Cognition 148:64-70 (2016)

Authors
Ronald A. Rensink
University of British Columbia
Abstract
Our perceptual experience is largely based on prediction, and as such can be influenced by knowledge of forthcoming events. This susceptibility is commonly exploited by magicians. In the Vanishing Ball Illusion, for example, a magician tosses a ball in the air a few times and then pretends to throw the ball again, whilst secretly concealing it in his hand. Most people claim to see the ball moving upwards and then vanishing, even though it did not leave the magician’s hand (Kuhn & Land, 2006; Triplett, 1900). But what exactly can such illusions tell us? We investigated here whether seeing a real action before the pretend one was necessary for the Vanishing Ball Illusion. Participants either saw a real action immediately before the fake one, or only a fake action. Nearly one third of participants experienced the illusion with the fake action alone, while seeing the real action beforehand enhanced this effect even further. Our results therefore suggest that perceptual experience relies both on long-term knowledge of what an action should look like, as well as exemplars from the immediate past. In addition, whilst there was a forward displacement of perceived location in perceptual experience, this was not found for oculomotor responses, consistent with the proposal that two separate systems are involved in visual perception.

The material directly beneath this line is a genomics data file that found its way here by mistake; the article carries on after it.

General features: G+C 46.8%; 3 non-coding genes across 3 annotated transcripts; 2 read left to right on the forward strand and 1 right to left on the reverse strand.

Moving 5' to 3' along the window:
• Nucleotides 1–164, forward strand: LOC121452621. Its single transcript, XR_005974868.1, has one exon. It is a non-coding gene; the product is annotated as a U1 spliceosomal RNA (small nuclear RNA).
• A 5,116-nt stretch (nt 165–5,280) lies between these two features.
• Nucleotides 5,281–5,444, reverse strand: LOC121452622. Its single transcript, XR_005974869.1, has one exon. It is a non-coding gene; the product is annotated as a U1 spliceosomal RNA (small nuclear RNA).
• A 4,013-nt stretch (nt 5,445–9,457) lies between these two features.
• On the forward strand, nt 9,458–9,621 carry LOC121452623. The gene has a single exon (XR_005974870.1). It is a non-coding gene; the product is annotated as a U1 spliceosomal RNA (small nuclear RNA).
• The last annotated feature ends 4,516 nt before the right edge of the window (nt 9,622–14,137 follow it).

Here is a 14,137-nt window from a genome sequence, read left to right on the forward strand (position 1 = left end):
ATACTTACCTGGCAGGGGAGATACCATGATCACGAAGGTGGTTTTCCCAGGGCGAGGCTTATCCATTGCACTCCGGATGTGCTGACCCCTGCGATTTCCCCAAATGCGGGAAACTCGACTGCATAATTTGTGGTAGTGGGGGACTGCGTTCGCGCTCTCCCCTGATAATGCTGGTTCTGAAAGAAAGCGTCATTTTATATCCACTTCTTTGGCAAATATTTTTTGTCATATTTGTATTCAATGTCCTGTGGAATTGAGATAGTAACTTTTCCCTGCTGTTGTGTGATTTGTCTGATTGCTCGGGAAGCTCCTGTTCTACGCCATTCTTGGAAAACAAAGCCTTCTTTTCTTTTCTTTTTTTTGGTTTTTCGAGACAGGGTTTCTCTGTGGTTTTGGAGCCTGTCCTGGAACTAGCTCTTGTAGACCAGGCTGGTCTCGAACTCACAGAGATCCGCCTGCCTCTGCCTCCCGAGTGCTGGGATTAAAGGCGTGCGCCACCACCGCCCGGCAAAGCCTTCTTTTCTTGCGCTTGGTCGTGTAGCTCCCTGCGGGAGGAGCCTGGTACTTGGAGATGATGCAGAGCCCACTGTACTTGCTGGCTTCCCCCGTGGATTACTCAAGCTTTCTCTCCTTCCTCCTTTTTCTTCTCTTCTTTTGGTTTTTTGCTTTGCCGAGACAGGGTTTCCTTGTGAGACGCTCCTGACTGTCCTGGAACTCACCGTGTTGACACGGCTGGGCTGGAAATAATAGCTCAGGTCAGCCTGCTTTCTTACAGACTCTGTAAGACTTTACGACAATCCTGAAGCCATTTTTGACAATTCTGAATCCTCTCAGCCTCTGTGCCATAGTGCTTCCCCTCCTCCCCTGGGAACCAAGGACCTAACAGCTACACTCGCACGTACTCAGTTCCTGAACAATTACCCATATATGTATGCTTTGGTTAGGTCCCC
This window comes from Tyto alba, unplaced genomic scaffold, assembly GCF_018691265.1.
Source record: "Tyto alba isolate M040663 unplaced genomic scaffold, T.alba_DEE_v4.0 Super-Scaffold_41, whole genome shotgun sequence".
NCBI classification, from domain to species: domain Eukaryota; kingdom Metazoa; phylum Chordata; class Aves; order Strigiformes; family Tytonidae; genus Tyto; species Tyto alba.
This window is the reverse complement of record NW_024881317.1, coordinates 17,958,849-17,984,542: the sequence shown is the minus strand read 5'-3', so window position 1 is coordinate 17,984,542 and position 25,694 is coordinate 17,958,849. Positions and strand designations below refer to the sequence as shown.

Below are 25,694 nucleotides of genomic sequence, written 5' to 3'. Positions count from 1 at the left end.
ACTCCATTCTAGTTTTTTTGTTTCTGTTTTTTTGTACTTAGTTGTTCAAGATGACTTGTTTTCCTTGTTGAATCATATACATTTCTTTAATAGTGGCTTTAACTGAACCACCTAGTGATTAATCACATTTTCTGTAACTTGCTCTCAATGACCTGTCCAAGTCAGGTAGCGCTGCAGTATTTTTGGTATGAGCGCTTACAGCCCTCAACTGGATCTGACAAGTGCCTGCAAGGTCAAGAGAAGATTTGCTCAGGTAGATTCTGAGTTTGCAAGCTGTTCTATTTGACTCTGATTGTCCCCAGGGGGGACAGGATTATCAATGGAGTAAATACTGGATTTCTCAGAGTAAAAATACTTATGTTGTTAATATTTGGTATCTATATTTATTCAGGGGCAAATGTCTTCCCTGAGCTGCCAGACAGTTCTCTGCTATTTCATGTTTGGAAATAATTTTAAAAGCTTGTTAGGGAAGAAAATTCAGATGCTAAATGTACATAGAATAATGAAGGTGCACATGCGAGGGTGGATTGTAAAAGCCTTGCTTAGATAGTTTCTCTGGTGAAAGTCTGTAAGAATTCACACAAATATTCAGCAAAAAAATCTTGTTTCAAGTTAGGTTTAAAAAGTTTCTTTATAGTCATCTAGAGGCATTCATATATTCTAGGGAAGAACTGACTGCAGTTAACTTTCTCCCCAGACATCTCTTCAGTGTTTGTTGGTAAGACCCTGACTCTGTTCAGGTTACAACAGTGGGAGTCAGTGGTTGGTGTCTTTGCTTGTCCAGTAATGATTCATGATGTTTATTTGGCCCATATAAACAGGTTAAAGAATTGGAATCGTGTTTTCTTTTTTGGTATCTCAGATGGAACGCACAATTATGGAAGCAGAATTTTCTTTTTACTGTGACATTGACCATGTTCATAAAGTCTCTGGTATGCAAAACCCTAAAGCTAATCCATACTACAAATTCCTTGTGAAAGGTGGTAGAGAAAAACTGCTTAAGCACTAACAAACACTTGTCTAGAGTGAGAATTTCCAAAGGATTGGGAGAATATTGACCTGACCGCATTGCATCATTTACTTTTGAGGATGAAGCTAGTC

Keywords predictive perception  magic
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DOI 10.1016/j.cognition.2015.12.003
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References found in this work BETA

Towards a Science of Magic.Gustav Kuhn, Alym A. Amlani & Ronald A. Rensink - 2008 - Trends in Cognitive Sciences 12 (9):349-354.
A Function-Centered Taxonomy of Visual Attention.Ronald A. Rensink - 2015 - In Paul Coates & Sam Coleman (eds.), Phenomenal Qualities: Sense, Perception, and Consciousness. Oxford: Oxford University Press. pp. 347-375.

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